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State faults Sutter Roseville for violations in psychiatric treatment

Suicidal man received improper care, state says
By: Nathan Donato-Weinstein | nathand@goldcountrymedia.com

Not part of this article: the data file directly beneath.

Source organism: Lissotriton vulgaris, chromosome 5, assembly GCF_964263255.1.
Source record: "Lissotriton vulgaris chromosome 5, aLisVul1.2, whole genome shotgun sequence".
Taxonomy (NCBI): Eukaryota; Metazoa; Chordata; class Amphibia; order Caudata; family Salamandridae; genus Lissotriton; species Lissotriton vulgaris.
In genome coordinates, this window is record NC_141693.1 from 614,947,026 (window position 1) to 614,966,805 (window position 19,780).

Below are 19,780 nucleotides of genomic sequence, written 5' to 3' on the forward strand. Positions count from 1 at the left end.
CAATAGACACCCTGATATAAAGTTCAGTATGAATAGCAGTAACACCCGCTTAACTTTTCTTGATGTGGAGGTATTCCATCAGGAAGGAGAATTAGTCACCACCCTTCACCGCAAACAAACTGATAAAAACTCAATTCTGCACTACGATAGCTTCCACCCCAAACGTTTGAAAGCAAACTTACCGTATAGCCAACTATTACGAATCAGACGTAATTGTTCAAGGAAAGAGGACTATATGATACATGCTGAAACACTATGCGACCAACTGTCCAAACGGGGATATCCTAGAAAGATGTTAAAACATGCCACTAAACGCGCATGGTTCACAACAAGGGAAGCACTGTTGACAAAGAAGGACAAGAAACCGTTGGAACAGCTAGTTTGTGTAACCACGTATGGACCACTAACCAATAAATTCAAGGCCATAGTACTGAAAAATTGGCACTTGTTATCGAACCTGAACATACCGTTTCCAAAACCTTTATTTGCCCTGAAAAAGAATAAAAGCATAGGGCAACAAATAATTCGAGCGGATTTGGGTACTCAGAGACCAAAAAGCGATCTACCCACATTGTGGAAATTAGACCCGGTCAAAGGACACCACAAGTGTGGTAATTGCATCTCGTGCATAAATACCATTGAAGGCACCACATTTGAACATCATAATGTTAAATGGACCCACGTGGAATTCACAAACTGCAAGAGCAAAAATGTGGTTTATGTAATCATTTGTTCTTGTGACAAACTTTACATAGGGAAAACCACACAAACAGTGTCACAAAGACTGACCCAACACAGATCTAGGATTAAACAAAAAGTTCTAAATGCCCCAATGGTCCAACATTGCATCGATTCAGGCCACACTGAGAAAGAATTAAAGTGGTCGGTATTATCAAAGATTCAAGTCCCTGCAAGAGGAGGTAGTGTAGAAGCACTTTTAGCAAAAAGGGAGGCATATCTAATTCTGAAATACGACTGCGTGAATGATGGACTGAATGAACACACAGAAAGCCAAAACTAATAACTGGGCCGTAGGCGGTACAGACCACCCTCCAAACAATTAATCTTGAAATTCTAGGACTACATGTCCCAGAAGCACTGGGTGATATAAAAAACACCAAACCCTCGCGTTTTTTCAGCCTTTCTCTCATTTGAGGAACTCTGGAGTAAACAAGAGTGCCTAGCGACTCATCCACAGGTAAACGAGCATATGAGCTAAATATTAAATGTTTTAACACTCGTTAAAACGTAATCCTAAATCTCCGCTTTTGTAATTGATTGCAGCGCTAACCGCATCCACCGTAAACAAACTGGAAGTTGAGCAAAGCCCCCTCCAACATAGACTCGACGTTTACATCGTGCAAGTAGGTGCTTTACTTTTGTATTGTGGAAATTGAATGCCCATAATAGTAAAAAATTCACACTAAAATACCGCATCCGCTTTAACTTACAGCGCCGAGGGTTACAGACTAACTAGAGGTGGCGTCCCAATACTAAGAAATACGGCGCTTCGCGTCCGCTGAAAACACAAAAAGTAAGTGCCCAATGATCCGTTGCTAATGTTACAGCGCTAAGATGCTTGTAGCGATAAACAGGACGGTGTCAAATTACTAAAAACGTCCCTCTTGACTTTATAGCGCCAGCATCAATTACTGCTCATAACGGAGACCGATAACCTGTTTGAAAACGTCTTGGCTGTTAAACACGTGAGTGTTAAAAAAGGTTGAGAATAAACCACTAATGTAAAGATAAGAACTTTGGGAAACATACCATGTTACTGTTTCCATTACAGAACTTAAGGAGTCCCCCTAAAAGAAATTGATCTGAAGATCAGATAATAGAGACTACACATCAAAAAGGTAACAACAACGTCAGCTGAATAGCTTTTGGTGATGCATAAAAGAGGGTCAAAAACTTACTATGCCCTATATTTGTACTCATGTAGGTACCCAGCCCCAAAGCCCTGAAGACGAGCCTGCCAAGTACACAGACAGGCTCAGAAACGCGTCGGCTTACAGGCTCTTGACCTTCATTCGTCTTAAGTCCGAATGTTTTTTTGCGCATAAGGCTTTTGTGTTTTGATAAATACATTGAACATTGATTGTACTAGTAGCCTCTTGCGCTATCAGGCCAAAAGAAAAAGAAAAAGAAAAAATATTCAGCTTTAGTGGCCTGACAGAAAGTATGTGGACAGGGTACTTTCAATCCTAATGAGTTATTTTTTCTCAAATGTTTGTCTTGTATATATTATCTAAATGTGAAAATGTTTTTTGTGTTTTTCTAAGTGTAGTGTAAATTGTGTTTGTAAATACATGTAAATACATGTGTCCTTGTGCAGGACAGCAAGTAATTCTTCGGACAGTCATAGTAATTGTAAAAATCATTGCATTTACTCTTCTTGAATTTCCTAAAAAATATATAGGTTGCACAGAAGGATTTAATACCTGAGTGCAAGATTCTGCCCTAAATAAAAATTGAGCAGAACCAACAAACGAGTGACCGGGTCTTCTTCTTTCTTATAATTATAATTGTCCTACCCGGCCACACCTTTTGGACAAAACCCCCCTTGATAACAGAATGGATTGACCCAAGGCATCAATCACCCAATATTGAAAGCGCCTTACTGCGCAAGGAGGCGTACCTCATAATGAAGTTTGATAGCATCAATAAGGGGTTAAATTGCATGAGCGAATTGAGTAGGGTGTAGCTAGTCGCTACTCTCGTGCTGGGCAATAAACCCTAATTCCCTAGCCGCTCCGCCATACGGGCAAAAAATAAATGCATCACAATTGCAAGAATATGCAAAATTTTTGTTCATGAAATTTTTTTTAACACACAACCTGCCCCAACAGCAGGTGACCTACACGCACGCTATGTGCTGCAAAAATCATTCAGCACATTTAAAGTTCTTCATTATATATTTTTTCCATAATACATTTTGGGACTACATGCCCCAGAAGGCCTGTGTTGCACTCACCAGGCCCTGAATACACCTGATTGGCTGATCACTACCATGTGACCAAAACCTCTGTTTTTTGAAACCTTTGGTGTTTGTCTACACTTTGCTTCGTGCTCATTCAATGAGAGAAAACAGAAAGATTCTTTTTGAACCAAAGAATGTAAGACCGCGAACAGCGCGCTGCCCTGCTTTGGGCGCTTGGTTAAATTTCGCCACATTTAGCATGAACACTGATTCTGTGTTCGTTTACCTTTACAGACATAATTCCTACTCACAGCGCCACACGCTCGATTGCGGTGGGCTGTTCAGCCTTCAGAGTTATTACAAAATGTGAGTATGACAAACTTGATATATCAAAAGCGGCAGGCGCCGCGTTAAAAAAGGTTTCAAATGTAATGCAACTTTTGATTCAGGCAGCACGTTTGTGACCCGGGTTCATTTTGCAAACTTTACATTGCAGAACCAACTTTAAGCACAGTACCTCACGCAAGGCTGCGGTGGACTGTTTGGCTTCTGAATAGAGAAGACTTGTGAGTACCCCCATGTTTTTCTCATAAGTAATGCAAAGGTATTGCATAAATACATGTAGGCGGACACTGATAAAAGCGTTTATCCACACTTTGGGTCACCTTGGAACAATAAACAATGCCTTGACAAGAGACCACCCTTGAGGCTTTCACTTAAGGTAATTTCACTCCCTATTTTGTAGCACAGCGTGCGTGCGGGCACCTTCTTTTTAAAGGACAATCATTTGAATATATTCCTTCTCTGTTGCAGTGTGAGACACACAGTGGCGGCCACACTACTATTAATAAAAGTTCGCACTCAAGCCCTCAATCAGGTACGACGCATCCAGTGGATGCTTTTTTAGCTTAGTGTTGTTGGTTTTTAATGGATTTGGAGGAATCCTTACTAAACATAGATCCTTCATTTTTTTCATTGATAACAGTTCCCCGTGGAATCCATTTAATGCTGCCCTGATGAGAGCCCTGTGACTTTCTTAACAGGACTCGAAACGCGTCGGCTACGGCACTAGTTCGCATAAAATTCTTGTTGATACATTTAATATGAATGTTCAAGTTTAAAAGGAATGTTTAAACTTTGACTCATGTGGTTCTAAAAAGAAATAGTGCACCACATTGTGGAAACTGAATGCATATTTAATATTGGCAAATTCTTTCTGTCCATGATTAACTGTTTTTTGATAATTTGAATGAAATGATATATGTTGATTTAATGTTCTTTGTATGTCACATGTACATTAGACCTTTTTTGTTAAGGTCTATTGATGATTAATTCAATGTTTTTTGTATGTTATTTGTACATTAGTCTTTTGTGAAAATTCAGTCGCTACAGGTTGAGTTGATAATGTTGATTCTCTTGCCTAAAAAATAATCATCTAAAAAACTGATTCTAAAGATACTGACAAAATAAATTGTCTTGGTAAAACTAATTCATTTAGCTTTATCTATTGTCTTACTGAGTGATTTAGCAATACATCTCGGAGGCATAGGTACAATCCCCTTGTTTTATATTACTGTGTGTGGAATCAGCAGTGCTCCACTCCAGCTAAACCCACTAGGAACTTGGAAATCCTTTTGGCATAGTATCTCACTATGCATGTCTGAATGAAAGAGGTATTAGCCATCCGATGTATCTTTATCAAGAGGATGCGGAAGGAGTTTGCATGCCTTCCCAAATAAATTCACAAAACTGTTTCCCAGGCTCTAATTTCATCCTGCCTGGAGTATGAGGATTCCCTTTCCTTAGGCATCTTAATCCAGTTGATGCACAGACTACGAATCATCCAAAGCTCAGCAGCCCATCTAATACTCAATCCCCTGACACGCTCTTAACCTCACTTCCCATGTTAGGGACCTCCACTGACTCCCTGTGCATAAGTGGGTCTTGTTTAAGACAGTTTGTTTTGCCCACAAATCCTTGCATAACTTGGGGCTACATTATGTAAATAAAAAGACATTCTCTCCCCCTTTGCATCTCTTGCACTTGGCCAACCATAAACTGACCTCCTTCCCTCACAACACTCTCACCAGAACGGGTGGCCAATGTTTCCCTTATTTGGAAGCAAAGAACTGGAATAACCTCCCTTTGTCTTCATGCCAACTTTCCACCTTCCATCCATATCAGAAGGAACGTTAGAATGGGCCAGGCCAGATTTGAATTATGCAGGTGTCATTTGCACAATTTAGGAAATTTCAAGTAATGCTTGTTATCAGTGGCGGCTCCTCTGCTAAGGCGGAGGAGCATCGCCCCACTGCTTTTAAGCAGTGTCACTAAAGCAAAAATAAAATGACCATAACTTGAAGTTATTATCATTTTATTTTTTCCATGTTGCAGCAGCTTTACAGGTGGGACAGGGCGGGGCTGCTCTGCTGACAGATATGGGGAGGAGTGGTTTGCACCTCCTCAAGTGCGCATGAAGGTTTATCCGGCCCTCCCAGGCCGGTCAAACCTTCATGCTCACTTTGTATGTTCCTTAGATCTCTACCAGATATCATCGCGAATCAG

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A state investigation faults Sutter Roseville Medical Center in the case of a Roseville man who went missing from the hospital’s emergency room and later killed himself. The 40-page report issued recently by the California Department of Health and Human Services and obtained by The Press-Tribune states the patient did not receive adequate medical screening and ongoing monitoring, nor was he properly treated to stabilize his medical condition. In addition, investigators found problems with how the emergency department handled the cases of nearly two dozen other patients experiencing psychiatric emergencies, and unearthed one other instance of a patient who went missing from the facility after receiving inadequate supervision. The Centers for Medicare & Medicaid Services is now threatening to terminate Sutter Roseville's participation in the Medicare program if the hospital does not improve, according to a letter obtained by The Press-Tribune under a Freedom of Information Act request. That would deprive the hospital of key reimbursement funding. Sutter officials said they are submitting a corrective action plan to the state, as required under federal law. In a statement, Sutter Spokeswoman Robin Montgomery said: “Receiving this report provides us with an opportunity to respond to the issues identified by the survey team. We have already created vital enhancements to our current policies to submit for review to ensure we are providing the best care to our patients.” The investigation appears to have been prompted by the death of Albert T. Cariaga of Roseville. The 39-year-old father of two was admitted to SRMC’s emergency room Dec. 31 of last year for “depression-related issues,” police said at the time, but went missing at about 2:30 p.m. that afternoon. Police discovered Cariaga’s body Jan. 6 in a wooded area 500 yards away from the hospital. Authorities ruled the death a suicide by hanging. The report does not name Cariaga but a detailed timeline of events leaves little doubt he was at the center of the investigation, which took place less than two weeks after his death. The patient believed to be Cariaga was taken by ambulance to Sutter at 6:35 a.m. suffering from an overdose of the sleeping pill Ambien and anti-depression medication Celexa, according to the report. He had also stated he wanted to harm himself, it said. Police placed him on a 5150 hold, an involuntary psychiatric hold because the person is a danger to themselves or others, the report said. But the report found Sutter emergency department personnel did not comply with hospital policy or the 5150 on several fronts. Investigators said they failed to complete a required suicide risk-assessment form; did not document any evidence of the use of restraints, continuous staff attendance or continuous staff observation as required by the 5150 hold; and categorized Cariaga at a lower triage level than warranted. In fact, the report found the physician on duty “medically cleared” Cariaga 10 minutes after arriving in the ER, “and authorized his transfer to a psychiatric facility without assessments to determine medical stability from the drug ingestions,” the report states. Sutter “failed to accurately triage (the patient), failed to assess and provide ongoing monitoring for the toxicity of the drugs ingested, and failed to provide continuous direct observations to prevent self harm,” the report states. The report documented other policy failures involving psychiatric emergencies. For instance, 22 of 29 sampled patients experiencing psychiatric emergencies did not receive either necessary stabilizing treatments or appropriate medical screening exams, and transfer documentation for 10 patients experiencing psychiatric emergencies was not properly filled out. In one case, another patient admitted to the ER on Dec. 27, 2008 and placed on a 5150 hold also went missing. Investigators found no evidence the 47-year-old patient, who was intoxicated and stated he wanted to harm himself, was placed in restraints or observed continuously by staff as required by the hold. The allegations detailed in the document are violations of the federal Emergency Medical Treatment and Active Labor Treatment Act, or EMTALA, and require Sutter to take corrective action or face losing its federal funding, said Jack Cheevers, spokesman for the Centers for Medicare and Medicaid Services, which oversees EMTALA. In a letter sent earlier this month, the Centers for Medicare & Medicaid Services informed Sutter Roseville CEO Patrick Brady it had until mid-April to submit a plan to come into compliance. Federal officials said this week the deadline was extended to April 29 but that they had yet to receive the plan. Sutter Roseville is not an inpatient psychiatric facility but is required to stabilize patients before transferring them to the appropriate agency. In the statement, Montgomery said: “Unfortunately, this case is an example of the significant challenges that hospital emergency departments are facing from the increasing incidences of patients arriving and requiring mental health support for which there are inadequate government, social services and health system resources.” Cheevers said investigators would complete a surprise inspection to verify Sutter had corrected problems. “In the vast majority of cases the hospitals clean up fairly quickly,” he said. “We want to get people’s attention to clean up any problems we find.”